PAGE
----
The influence of neuromusculoskeletal model calibration method on predicted knee contact forces during walking
Document typeConference report
PublisherCentre Internacional de Mètodes Numèrics en Enginyeria (CIMNE)
Rights accessOpen Access
Neuromusculoskeletal models used to predict muscle and joint contact forces for a specific individual require specification of muscle-tendon, skeletal geometry, and neural control model parameter values. Though these parameter values should ideally be calibrated using in vivo data collected from the subject, they are often taken from generic models. This study explored the influence of three model calibration methods on predicted lower limb muscle and knee contact forces during walking. The calibrated model from each approach was used in a static optimization that predicted knee contact forces for six walking trials. The predictions were evaluated using knee contact forces measured in vivo from a subject implanted with a force-measuring knee replacement. The first calibration approach used muscle-tendon model parameter values (i.e., optimal muscle fiber lengths and tendon slack lengths) taken directly from the literature. The second approach calibrated muscle-tendon model parameter values such that each muscle operated within a physiological range on the ascending region of its normalized force-length curve. The third approach used a novel two-level optimization that exploited knowledge of the knee contact force measurements to calibrate muscle-tendon, moment arm, and neural control model parameter values such that the calibrated model would predict the in vivo contact forces as closely as possible. For the third approach, three walking trials were used to calibrate the model and the remaining three to test the calibrated model. Overall, calibration method had a large affect on predicted knee contact forces. The first method produced highly inaccurate contact force predictions and infeasible solutions for most time frames. The second approach produced accurate medial contact force predictions (average R2 = 0.89, average RMS error = 107 N) but inaccurate lateral predictions (average R2 = -1.77, average RMS error = 297 N). The third approach produced accurate testing predictions for both medial (average R2 = 0.91, average RMS error = 96 N) and lateral (average R2 = 0.76, average RMS error = 84 N) contact force. These results reveal that when knee contact force data are available, a single set of model parameter values can be successfully calibrated to predict medial and lateral knee contact force accurately over multiple walking cycles. They also reveal that when knee contact force data are not available (the most common situation), a simple calibration method based on muscle operating ranges on their normalized force-length curves may be sufficient to produce accurate medial but not lateral knee contact force predictions.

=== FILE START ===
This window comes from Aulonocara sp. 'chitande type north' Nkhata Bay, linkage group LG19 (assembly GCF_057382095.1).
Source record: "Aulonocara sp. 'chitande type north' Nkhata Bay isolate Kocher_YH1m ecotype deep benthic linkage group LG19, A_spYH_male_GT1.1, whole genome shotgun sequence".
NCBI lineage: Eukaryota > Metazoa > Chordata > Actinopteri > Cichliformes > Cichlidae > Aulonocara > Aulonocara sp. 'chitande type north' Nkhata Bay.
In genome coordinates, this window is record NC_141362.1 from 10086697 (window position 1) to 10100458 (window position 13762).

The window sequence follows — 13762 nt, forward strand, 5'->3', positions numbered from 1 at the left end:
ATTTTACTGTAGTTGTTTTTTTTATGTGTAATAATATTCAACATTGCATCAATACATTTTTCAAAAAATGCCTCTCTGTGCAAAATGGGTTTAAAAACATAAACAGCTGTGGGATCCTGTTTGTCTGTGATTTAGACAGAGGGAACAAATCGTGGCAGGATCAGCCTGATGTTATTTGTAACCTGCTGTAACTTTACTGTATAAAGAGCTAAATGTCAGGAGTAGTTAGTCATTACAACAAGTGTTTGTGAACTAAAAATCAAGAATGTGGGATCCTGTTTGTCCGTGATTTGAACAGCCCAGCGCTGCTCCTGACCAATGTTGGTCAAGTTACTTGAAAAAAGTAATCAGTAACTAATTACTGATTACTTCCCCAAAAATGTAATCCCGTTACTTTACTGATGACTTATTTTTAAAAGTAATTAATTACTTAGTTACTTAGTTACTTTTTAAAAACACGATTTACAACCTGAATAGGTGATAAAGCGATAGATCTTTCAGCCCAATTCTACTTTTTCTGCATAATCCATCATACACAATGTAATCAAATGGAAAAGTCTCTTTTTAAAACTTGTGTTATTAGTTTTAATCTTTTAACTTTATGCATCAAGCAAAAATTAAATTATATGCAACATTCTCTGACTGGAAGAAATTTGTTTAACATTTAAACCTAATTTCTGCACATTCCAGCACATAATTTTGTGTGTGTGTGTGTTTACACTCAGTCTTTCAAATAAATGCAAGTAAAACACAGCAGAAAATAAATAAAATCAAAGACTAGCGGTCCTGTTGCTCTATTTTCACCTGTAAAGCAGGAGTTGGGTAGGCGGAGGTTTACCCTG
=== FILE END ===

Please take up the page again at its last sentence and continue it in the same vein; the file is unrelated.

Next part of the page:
CitationSerrancoli, G., Kinney, A.L., Fregly, B.J., Font-Llagunes, J.M. The influence of neuromusculoskeletal model calibration method on predicted knee contact forces during walking. A: ECCOMAS Thematic Conference on Multibody Dynamics. "Proceedings of the ECCOMAS Thematic Conference on Multibody Dynamics 2015". Barcelona: Centre Internacional de Mètodes Numèrics en Enginyeria (CIMNE), 2015, p. 1068-1079.